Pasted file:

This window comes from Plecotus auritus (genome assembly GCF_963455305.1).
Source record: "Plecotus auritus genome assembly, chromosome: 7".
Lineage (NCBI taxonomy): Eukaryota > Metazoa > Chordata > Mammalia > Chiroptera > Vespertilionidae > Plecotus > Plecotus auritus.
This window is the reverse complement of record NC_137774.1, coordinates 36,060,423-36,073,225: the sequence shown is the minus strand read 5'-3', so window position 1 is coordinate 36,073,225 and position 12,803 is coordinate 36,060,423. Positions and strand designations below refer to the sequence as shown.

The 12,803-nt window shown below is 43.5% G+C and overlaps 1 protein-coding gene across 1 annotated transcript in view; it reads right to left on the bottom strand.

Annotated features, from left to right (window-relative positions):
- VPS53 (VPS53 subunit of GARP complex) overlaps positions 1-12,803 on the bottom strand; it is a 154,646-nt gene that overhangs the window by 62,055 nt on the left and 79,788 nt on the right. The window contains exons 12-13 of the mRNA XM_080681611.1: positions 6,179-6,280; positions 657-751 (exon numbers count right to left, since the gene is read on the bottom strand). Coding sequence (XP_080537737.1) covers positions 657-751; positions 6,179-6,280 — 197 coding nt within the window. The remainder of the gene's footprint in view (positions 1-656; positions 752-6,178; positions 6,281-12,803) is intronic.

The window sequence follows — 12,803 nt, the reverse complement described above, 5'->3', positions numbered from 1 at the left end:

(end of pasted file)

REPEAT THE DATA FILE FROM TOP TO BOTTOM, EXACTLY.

This window comes from Plecotus auritus (genome assembly GCF_963455305.1).
Source record: "Plecotus auritus genome assembly, chromosome: 7".
Lineage (NCBI taxonomy): Eukaryota > Metazoa > Chordata > Mammalia > Chiroptera > Vespertilionidae > Plecotus > Plecotus auritus.
This window is the reverse complement of record NC_137774.1, coordinates 36,060,423-36,073,225: the sequence shown is the minus strand read 5'-3', so window position 1 is coordinate 36,073,225 and position 12,803 is coordinate 36,060,423. Positions and strand designations below refer to the sequence as shown.

The 12,803-nt window shown below is 43.5% G+C and overlaps 1 protein-coding gene across 1 annotated transcript in view; it reads right to left on the bottom strand.

Annotated features, from left to right (window-relative positions):
- VPS53 (VPS53 subunit of GARP complex) overlaps positions 1-12,803 on the bottom strand; it is a 154,646-nt gene that overhangs the window by 62,055 nt on the left and 79,788 nt on the right. The window contains exons 12-13 of the mRNA XM_080681611.1: positions 6,179-6,280; positions 657-751 (exon numbers count right to left, since the gene is read on the bottom strand). Coding sequence (XP_080537737.1) covers positions 657-751; positions 6,179-6,280 — 197 coding nt within the window. The remainder of the gene's footprint in view (positions 1-656; positions 752-6,178; positions 6,281-12,803) is intronic.

The window sequence follows — 12,803 nt, the reverse complement described above, 5'->3', positions numbered from 1 at the left end: